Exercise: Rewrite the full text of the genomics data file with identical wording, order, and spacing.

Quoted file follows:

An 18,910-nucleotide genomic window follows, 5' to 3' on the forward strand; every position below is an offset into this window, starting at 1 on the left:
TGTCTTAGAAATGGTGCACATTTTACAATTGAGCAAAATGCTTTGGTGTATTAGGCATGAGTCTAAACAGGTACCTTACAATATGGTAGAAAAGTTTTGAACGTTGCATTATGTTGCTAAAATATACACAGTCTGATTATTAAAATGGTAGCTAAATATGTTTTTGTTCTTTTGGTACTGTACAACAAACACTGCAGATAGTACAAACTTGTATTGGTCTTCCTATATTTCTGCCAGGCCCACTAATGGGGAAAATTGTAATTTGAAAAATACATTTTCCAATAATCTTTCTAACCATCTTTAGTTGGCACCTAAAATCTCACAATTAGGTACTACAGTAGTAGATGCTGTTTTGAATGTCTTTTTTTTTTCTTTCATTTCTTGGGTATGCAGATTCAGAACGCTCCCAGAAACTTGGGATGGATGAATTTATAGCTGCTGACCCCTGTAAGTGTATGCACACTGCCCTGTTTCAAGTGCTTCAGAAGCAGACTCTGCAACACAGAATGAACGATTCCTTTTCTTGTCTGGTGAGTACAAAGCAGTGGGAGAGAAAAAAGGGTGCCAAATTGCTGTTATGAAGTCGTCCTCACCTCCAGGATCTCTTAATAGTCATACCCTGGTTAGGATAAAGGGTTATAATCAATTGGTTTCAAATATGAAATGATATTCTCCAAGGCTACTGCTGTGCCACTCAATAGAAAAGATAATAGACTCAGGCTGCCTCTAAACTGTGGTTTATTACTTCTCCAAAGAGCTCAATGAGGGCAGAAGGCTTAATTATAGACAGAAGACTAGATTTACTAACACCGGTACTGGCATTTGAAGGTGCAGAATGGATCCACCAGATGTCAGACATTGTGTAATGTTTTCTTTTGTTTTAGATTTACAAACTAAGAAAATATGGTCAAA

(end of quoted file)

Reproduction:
An 18,910-nucleotide genomic window follows, 5' to 3' on the forward strand; every position below is an offset into this window, starting at 1 on the left:
TGTCTTAGAAATGGTGCACATTTTACAATTGAGCAAAATGCTTTGGTGTATTAGGCATGAGTCTAAACAGGTACCTTACAATATGGTAGAAAAGTTTTGAACGTTGCATTATGTTGCTAAAATATACACAGTCTGATTATTAAAATGGTAGCTAAATATGTTTTTGTTCTTTTGGTACTGTACAACAAACACTGCAGATAGTACAAACTTGTATTGGTCTTCCTATATTTCTGCCAGGCCCACTAATGGGGAAAATTGTAATTTGAAAAATACATTTTCCAATAATCTTTCTAACCATCTTTAGTTGGCACCTAAAATCTCACAATTAGGTACTACAGTAGTAGATGCTGTTTTGAATGTCTTTTTTTTTTCTTTCATTTCTTGGGTATGCAGATTCAGAACGCTCCCAGAAACTTGGGATGGATGAATTTATAGCTGCTGACCCCTGTAAGTGTATGCACACTGCCCTGTTTCAAGTGCTTCAGAAGCAGACTCTGCAACACAGAATGAACGATTCCTTTTCTTGTCTGGTGAGTACAAAGCAGTGGGAGAGAAAAAAGGGTGCCAAATTGCTGTTATGAAGTCGTCCTCACCTCCAGGATCTCTTAATAGTCATACCCTGGTTAGGATAAAGGGTTATAATCAATTGGTTTCAAATATGAAATGATATTCTCCAAGGCTACTGCTGTGCCACTCAATAGAAAAGATAATAGACTCAGGCTGCCTCTAAACTGTGGTTTATTACTTCTCCAAAGAGCTCAATGAGGGCAGAAGGCTTAATTATAGACAGAAGACTAGATTTACTAACACCGGTACTGGCATTTGAAGGTGCAGAATGGATCCACCAGATGTCAGACATTGTGTAATGTTTTCTTTTGTTTTAGATTTACAAACTAAGAAAATATGGTCAAA